Britain's workers are still earning thousands of pounds less a year than they were seven years ago, according to an analysis by a trade union body.
Research by the Trades Union Congress (TUC) showed average pay in the UK is worth £2,270 less in real terms than prior to the financial crisis in 2008.
Wages increased for the first time in several years from 2014 to 2015, rising by an average of £435, but there is still a way to go to return average earnings to pre-crisis levels.
According to the TUC's analysis, workers are an average £44 a week worse off than they were prior to 2008.
The government is set to introduce the national living wage in April, which will see all minimum wage workers above the age of 25 given a rise of 50p an hour.
But the TUC wants "concerted action" to boost wages for low and middle-income workers, not just those on minimum wage.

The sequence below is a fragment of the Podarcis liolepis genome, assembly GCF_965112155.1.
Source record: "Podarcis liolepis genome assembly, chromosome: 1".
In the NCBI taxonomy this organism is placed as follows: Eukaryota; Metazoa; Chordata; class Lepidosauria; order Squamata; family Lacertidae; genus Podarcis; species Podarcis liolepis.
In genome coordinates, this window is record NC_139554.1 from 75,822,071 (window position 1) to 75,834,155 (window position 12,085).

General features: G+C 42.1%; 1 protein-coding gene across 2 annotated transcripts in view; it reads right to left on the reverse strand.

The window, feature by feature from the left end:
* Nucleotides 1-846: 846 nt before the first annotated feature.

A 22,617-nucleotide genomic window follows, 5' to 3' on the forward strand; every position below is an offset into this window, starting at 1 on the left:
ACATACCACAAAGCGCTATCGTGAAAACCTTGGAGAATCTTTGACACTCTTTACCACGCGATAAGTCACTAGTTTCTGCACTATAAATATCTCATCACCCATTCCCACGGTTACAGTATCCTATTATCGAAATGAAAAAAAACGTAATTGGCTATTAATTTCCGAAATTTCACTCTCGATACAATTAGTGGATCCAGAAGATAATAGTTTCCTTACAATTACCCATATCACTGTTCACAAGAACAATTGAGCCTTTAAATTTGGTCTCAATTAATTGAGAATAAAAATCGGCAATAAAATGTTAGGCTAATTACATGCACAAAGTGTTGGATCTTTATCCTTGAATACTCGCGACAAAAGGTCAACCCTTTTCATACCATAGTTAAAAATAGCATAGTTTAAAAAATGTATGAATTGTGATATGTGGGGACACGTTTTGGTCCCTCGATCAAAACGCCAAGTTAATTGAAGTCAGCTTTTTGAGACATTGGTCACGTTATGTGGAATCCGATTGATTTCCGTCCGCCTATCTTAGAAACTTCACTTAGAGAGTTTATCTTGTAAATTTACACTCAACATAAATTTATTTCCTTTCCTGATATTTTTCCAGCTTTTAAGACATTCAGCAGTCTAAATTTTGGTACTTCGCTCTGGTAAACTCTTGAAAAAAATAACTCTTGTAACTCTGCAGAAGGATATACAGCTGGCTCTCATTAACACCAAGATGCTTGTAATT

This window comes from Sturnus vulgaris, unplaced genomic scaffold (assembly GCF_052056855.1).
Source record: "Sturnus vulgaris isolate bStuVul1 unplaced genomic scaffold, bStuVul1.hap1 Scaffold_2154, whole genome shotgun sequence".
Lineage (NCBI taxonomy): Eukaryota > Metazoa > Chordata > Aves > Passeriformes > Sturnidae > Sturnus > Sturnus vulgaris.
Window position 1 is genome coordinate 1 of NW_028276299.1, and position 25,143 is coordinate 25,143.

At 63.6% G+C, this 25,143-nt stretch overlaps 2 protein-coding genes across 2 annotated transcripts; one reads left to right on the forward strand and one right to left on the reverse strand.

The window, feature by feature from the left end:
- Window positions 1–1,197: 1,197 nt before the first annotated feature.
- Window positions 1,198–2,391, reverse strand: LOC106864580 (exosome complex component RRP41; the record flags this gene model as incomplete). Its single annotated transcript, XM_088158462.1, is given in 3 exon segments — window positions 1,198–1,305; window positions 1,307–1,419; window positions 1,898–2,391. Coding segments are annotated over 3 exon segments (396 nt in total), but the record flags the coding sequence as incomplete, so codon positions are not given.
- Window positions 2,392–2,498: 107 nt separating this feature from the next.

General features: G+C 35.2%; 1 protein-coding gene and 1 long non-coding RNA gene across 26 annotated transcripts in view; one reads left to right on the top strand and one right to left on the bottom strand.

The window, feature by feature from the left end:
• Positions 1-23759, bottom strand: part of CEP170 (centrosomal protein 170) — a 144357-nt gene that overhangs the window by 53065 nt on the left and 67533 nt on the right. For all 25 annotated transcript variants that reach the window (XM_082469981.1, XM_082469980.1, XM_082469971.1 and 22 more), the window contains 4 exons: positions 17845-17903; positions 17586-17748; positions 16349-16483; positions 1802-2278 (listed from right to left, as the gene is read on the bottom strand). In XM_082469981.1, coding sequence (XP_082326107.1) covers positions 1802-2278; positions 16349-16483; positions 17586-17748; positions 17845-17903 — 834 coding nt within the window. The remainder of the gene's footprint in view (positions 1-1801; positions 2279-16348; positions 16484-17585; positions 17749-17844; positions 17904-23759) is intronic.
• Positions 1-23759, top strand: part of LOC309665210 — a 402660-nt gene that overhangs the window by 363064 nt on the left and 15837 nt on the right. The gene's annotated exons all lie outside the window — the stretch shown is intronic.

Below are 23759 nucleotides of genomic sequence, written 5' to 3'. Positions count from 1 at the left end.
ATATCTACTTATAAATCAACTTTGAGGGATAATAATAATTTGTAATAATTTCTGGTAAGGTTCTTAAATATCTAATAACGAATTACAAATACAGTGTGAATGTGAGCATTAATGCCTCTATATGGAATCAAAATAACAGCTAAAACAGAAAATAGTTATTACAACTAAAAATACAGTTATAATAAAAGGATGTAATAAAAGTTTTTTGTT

Frances O'Grady, the TUC general secretary, called on the government to "do the right thing" and "make sure that working people see productivity gains in their pay packets".
The TUC's findings come amid government attempts to pass the Trade Union Bill.
Although the Bill's most controversial provision is an attempt to restrict trade union funding to political parties - with Labour potentially losing as much as £6m - unions says it will also weaken workers' abilities to negotiate on pay.
On Thursday the bill suffered an embarrassing defeat in the House of Lords as peers voted 327 to 234 against it.